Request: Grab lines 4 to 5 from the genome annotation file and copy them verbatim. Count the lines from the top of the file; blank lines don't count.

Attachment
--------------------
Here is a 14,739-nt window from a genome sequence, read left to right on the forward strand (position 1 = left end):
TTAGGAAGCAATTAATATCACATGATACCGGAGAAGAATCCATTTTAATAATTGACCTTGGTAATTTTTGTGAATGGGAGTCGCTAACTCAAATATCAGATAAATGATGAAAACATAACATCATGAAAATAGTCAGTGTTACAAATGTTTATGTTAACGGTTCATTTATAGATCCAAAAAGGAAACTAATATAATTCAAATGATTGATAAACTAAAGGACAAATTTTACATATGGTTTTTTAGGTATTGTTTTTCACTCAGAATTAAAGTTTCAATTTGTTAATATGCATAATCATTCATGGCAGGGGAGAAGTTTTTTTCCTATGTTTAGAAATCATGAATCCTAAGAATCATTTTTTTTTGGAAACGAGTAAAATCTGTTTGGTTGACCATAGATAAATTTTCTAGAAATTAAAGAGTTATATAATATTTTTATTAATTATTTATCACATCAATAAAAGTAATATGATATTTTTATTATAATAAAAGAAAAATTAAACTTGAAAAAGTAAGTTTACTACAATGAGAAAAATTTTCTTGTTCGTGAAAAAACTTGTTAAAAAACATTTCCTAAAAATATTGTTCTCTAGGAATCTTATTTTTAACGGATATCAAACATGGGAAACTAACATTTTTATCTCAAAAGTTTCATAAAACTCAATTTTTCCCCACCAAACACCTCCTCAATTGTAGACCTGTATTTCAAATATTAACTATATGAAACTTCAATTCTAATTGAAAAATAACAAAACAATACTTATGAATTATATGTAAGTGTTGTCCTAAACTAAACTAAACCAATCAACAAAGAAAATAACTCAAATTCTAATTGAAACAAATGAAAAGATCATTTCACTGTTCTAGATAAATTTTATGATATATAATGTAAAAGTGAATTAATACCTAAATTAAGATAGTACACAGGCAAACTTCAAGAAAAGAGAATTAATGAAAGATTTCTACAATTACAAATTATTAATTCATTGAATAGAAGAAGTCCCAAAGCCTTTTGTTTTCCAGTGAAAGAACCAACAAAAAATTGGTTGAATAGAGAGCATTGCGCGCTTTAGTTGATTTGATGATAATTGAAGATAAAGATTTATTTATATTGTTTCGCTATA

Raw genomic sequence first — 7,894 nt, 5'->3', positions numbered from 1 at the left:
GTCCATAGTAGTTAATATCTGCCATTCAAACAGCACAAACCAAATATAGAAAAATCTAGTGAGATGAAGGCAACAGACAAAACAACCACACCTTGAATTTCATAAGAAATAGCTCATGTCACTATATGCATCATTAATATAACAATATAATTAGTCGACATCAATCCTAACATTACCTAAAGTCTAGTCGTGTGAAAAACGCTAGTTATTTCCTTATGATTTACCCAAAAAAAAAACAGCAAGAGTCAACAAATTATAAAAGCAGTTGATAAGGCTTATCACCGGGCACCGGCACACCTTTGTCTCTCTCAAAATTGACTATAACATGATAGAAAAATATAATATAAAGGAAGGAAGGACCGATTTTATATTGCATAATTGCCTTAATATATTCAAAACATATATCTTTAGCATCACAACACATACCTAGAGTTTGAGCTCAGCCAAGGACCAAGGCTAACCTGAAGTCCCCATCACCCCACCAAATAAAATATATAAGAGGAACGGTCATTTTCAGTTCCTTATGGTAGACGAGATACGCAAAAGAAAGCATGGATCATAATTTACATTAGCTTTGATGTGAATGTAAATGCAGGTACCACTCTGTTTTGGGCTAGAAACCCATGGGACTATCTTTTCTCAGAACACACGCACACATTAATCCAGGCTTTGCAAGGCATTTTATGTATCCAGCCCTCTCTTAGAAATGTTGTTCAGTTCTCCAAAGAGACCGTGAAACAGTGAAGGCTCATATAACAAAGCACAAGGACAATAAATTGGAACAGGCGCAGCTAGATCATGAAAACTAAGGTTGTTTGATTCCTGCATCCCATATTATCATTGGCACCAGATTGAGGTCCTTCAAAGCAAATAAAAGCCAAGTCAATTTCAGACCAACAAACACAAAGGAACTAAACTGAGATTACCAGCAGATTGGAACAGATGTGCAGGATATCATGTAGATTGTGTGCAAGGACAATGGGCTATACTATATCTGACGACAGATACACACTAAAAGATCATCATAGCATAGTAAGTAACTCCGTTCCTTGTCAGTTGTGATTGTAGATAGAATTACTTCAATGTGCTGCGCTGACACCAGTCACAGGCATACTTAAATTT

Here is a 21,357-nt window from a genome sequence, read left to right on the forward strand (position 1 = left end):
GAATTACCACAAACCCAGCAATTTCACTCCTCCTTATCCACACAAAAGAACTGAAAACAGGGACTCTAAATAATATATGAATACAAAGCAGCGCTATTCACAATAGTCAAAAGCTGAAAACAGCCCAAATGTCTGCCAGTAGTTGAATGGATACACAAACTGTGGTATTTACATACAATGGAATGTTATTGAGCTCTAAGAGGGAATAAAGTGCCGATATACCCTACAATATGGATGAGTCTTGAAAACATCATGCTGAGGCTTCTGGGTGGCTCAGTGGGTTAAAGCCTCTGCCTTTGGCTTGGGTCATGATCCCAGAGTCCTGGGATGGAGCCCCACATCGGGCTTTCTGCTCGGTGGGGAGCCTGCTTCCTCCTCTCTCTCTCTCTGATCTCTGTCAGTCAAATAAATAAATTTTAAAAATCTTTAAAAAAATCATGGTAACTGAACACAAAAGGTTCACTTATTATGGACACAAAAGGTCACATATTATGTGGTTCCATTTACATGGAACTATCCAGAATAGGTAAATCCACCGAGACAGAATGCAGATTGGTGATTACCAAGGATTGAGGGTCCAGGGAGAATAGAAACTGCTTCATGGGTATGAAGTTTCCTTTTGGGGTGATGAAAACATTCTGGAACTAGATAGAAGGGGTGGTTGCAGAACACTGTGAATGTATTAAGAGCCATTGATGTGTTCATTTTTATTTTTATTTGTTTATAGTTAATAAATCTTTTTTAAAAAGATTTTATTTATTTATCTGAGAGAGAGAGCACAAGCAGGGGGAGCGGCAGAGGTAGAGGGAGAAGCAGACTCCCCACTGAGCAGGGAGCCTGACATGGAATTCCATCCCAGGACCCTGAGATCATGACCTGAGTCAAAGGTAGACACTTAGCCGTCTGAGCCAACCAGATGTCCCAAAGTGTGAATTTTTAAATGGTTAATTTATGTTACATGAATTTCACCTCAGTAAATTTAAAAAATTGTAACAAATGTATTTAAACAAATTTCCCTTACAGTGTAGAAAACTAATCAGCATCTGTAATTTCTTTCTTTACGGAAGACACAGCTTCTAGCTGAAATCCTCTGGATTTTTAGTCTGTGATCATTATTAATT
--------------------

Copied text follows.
GTCCATAGTAGTTAATATCTGCCATTCAAACAGCACAAACCAAATATAGAAAAATCTAGTGAGATGAAGGCAACAGACAAAACAACCACACCTTGAATTTCATAAGAAATAGCTCATGTCACTATATGCATCATTAATATAACAATATAATTAGTCGACATCAATCCTAACATTACCTAAAGTCTAGTCGTGTGAAAAACGCTAGTTATTTCCTTATGATTTACCCAAAAAAAAAACAGCAAGAGTCAACAAATTATAAAAGCAGTTGATAAGGCTTATCACCGGGCACCGGCACACCTTTGTCTCTCTCAAAATTGACTATAACATGATAGAAAAATATAATATAAAGGAAGGAAGGACCGATTTTATATTGCATAATTGCCTTAATATATTCAAAACATATATCTTTAGCATCACAACACATACCTAGAGTTTGAGCTCAGCCAAGGACCAAGGCTAACCTGAAGTCCCCATCACCCCACCAAATAAAATATATAAGAGGAACGGTCATTTTCAGTTCCTTATGGTAGACGAGATACGCAAAAGAAAGCATGGATCATAATTTACATTAGCTTTGATGTGAATGTAAATGCAGGTACCACTCTGTTTTGGGCTAGAAACCCATGGGACTATCTTTTCTCAGAACACACGCACACATTAATCCAGGCTTTGCAAGGCATTTTATGTATCCAGCCCTCTCTTAGAAATGTTGTTCAGTTCTCCAAAGAGACCGTGAAACAGTGAAGGCTCATATAACAAAGCACAAGGACAATAAATTGGAACAGGCGCAGCTAGATCATGAAAACTAAGGTTGTTTGATTCCTGCATCCCATATTATCATTGGCACCAGATTGAGGTCCTTCAAAGCAAATAAAAGCCAAGTCAATTTCAGACCAACAAACACAAAGGAACTAAACTGAGATTACCAGCAGATTGGAACAGATGTGCAGGATATCATGTAGATTGTGTGCAAGGACAATGGGCTATACTATATCTGACGACAGATACACACTAAAAGATCATCATAGCATAGTAAGTAACTCCGTTCCTTGTCAGTTGTGATTGTAGATAGAATTACTTCAATGTGCTGCGCTGACACCAGTCACAGGCATACTTAAATTT

Here is a 21,357-nt window from a genome sequence, read left to right on the forward strand (position 1 = left end):